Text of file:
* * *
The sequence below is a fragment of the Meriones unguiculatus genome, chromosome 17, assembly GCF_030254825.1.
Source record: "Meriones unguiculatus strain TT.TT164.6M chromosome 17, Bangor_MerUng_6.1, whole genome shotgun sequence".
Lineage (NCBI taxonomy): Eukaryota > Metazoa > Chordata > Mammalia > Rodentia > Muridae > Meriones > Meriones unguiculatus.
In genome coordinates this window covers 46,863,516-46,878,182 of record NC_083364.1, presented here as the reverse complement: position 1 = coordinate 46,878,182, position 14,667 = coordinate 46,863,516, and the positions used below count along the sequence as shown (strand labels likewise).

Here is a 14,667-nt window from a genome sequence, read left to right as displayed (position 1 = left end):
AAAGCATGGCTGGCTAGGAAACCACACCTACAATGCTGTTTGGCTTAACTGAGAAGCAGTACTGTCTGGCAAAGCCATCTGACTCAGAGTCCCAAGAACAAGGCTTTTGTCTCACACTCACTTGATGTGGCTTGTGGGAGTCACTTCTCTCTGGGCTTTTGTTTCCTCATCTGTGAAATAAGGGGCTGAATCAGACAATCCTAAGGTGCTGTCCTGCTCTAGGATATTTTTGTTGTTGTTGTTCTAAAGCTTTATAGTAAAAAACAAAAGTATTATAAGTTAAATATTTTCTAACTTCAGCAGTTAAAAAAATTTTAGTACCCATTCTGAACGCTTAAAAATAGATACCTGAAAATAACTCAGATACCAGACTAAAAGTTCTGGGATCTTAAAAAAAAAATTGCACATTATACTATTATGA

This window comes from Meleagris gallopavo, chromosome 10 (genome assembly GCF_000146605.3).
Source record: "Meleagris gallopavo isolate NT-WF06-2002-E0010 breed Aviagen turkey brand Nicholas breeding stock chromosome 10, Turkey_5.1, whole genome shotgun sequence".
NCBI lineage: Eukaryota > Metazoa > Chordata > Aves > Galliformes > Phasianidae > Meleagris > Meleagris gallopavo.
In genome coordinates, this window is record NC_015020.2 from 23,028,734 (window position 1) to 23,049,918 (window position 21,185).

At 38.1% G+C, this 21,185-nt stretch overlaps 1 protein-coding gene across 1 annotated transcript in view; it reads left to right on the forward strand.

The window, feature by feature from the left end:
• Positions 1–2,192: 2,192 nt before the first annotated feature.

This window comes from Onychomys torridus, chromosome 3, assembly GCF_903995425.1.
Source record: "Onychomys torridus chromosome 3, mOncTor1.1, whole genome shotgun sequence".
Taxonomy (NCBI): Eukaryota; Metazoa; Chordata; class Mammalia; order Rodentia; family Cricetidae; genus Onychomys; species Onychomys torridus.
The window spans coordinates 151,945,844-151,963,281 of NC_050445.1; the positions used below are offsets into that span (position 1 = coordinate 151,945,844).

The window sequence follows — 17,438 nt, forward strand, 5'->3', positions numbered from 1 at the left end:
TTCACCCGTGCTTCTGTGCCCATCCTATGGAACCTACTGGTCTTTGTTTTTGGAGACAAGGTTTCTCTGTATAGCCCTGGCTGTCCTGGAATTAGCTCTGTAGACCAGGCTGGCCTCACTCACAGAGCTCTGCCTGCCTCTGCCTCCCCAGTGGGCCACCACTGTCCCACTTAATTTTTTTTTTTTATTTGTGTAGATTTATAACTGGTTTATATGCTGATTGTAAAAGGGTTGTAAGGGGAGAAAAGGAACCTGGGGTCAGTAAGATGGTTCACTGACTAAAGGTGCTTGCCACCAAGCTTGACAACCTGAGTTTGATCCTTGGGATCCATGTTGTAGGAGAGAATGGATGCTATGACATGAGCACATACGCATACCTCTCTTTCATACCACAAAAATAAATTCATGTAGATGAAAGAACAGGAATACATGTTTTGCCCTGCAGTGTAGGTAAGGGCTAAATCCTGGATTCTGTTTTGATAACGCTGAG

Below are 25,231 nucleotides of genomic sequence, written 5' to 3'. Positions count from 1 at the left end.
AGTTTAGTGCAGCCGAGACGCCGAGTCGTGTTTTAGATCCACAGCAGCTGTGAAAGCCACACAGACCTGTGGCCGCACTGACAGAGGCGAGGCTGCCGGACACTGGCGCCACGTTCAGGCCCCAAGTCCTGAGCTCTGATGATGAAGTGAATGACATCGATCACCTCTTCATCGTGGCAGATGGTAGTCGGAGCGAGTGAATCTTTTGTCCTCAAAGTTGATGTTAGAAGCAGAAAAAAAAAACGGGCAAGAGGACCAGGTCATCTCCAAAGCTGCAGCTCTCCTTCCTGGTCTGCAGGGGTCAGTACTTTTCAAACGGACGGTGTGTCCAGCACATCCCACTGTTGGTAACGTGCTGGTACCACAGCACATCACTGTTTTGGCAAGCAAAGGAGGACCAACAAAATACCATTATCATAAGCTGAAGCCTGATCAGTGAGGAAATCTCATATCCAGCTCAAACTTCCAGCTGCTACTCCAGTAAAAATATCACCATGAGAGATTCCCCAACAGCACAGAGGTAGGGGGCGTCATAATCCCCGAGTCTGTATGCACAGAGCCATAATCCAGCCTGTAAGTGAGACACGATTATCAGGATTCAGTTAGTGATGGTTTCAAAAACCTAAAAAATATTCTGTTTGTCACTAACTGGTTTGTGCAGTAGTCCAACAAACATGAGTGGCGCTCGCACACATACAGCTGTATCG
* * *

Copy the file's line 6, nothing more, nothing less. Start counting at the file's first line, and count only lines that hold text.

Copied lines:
AAAGCATGGCTGGCTAGGAAACCACACCTACAATGCTGTTTGGCTTAACTGAGAAGCAGTACTGTCTGGCAAAGCCATCTGACTCAGAGTCCCAAGAACAAGGCTTTTGTCTCACACTCACTTGATGTGGCTTGTGGGAGTCACTTCTCTCTGGGCTTTTGTTTCCTCATCTGTGAAATAAGGGGCTGAATCAGACAATCCTAAGGTGCTGTCCTGCTCTAGGATATTTTTGTTGTTGTTGTTCTAAAGCTTTATAGTAAAAAACAAAAGTATTATAAGTTAAATATTTTCTAACTTCAGCAGTTAAAAAAATTTTAGTACCCATTCTGAACGCTTAAAAATAGATACCTGAAAATAACTCAGATACCAGACTAAAAGTTCTGGGATCTTAAAAAAAAAATTGCACATTATACTATTATGA